‘Witchcraft’ is no excuse, says judge

2013-10-18 00:00

BELIEF in witchcraft has no place in modern society, a Pietermaritzburg high court judge said yesterday in jailing three men for 20 years each for bludgeoning two women to death over “rumours” that they practised witchcraft.

“A clear message must be sent to communities that this type of behaviour won’t be tolerated. People who continue to believe in superstition and witchcraft run the risk of going to jail for a very long time,” Judge Rishi Seegobin said in sentencing brothers Thulani (25) and Bongani Xulu (28), and a friend, Zakhele Nkosi (26), for the “cruel” murders of mother and daughter Alice Dlamini and Nkosikhona Xulu.

The murders took place near Vryheid on August 15 this year.

The women were attacked with a hammer, a stick with a bolt attached, and a spear by the three, who said in statements they had been afraid they were going to die within three days due to something allegedly said by the victims, as well as rumours the women were practising witchcraft.

Seegobin said while this may have been their subjective belief, there was no tangible evidence that the women were in fact practising witchcraft. He said in his view the belief was often advanced as an excuse to justify a killing, and has no place in modern society.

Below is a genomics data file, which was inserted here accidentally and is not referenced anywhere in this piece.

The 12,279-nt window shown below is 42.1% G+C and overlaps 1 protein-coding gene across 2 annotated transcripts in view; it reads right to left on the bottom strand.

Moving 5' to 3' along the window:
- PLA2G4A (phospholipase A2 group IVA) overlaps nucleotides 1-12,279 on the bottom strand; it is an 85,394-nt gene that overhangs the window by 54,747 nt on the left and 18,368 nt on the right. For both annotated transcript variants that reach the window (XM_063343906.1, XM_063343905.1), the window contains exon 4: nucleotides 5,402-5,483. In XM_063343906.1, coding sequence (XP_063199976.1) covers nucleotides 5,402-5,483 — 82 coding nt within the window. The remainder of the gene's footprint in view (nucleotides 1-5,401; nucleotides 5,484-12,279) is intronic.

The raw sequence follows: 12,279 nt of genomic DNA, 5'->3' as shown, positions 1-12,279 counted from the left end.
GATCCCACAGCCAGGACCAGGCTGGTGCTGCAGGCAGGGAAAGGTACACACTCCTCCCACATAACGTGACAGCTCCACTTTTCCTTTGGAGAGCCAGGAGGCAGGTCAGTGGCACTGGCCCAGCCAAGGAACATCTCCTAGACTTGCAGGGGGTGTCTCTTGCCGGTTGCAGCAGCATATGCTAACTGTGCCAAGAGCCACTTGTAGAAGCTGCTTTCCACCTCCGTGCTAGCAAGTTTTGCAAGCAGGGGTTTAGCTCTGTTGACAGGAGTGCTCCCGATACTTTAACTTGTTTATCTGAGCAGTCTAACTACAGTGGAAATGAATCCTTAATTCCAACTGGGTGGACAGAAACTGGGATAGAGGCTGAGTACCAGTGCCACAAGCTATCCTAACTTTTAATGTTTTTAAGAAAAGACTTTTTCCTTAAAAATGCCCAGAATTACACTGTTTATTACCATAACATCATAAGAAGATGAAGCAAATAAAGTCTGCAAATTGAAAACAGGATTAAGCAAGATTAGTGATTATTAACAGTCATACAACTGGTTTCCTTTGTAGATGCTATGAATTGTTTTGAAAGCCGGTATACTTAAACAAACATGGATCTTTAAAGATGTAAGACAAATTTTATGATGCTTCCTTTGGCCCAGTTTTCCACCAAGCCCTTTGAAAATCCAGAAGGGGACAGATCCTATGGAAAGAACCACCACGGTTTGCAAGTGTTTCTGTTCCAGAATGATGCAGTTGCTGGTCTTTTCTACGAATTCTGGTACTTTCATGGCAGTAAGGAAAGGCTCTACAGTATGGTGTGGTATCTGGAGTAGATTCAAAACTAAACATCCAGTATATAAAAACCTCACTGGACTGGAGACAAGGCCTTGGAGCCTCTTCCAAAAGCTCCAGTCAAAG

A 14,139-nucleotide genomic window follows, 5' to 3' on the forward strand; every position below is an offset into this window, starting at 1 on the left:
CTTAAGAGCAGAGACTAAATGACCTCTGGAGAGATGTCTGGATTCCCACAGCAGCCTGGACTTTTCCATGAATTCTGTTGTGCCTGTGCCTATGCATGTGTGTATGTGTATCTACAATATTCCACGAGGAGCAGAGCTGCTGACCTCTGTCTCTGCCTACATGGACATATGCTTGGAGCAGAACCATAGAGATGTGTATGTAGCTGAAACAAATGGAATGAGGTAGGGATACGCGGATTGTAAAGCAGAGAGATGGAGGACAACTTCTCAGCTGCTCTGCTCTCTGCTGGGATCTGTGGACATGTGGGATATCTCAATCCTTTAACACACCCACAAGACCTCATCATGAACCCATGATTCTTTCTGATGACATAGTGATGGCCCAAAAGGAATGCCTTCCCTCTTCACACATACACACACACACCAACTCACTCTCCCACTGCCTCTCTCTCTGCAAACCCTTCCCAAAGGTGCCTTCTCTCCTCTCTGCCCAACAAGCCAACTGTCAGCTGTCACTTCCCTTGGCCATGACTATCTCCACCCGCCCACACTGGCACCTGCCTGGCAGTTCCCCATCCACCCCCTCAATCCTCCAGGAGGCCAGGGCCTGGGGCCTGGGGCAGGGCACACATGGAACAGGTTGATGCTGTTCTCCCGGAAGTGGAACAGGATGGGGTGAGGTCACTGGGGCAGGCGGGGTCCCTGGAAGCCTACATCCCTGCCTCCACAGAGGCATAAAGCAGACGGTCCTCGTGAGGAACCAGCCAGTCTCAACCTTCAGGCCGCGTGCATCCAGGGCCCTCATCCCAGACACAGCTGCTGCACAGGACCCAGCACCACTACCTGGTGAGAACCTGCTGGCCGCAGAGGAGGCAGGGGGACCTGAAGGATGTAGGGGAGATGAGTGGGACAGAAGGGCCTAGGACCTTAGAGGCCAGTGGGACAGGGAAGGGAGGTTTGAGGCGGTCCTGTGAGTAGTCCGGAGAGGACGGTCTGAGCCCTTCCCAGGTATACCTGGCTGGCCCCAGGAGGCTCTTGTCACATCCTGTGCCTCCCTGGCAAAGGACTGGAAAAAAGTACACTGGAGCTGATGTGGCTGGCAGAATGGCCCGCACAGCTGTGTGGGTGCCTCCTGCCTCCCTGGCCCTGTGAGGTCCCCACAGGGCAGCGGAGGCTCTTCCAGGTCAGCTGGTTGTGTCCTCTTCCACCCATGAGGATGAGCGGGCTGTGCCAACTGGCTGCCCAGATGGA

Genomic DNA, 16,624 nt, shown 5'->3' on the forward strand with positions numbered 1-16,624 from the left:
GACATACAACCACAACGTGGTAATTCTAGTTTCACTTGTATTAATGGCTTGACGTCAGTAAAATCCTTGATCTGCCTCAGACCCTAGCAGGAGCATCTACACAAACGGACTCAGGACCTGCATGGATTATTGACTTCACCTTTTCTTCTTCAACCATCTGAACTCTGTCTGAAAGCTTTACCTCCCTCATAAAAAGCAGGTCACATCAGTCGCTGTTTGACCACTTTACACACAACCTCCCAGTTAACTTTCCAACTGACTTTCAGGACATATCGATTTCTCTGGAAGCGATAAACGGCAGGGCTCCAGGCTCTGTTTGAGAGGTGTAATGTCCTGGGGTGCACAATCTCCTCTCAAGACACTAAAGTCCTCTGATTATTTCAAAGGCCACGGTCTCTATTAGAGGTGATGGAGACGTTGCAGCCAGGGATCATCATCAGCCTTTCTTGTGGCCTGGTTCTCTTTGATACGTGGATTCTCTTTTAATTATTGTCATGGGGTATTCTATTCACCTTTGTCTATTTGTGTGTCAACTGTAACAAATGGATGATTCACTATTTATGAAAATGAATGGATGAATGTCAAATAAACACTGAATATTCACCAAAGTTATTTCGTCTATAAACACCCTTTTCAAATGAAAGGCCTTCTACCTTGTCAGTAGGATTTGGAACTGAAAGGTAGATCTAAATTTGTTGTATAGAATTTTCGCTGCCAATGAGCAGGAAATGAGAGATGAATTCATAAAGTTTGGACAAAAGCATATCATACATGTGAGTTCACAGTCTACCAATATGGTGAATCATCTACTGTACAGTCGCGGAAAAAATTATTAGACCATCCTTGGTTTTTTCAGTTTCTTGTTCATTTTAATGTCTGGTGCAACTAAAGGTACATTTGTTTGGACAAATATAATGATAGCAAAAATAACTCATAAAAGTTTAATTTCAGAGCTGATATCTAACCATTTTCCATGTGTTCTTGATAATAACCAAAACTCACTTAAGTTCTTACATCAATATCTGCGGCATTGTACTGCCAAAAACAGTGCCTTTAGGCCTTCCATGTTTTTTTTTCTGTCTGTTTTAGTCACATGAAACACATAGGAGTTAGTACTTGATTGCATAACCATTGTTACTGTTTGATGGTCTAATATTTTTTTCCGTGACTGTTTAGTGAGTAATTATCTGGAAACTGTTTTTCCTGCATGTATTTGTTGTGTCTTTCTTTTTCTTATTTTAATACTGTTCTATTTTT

The judge said courts had been dealing with cases involving witchcraft for more than 100 years, and in many cases the belief was regarded as being strong mitigation for offences.

“These are cases where the accused have come from a primitive society steeped in superstition,” he said.

The judge said this degree of mitigation did not exist in the present case. The three men could not claim to be uneducated or to live in a society cut off from civilisation.

“Nor can they claim that they, or their family, were already affected by some act or danger directly attributable to the deceased,” he said.

Nevertheless, he found justification to impose sentences lower than the prescribed minimum of life imprisonment in the case.

Seegobin sentenced each man to 20 years’ imprisonment for each of the two murders, but ordered the sentences to run concurrently.

Afterwards, Ayanda Xulu (26) — the son and brother of the murdered women — said the killers should have got two life terms each.

Xulu broke down in tears while testifying in the trial about the devastating effect the murders had on his family. He and his siblings had to leave their family home, and are now dependent on support from their uncles.

He said his sister left behind a two-year-old child.

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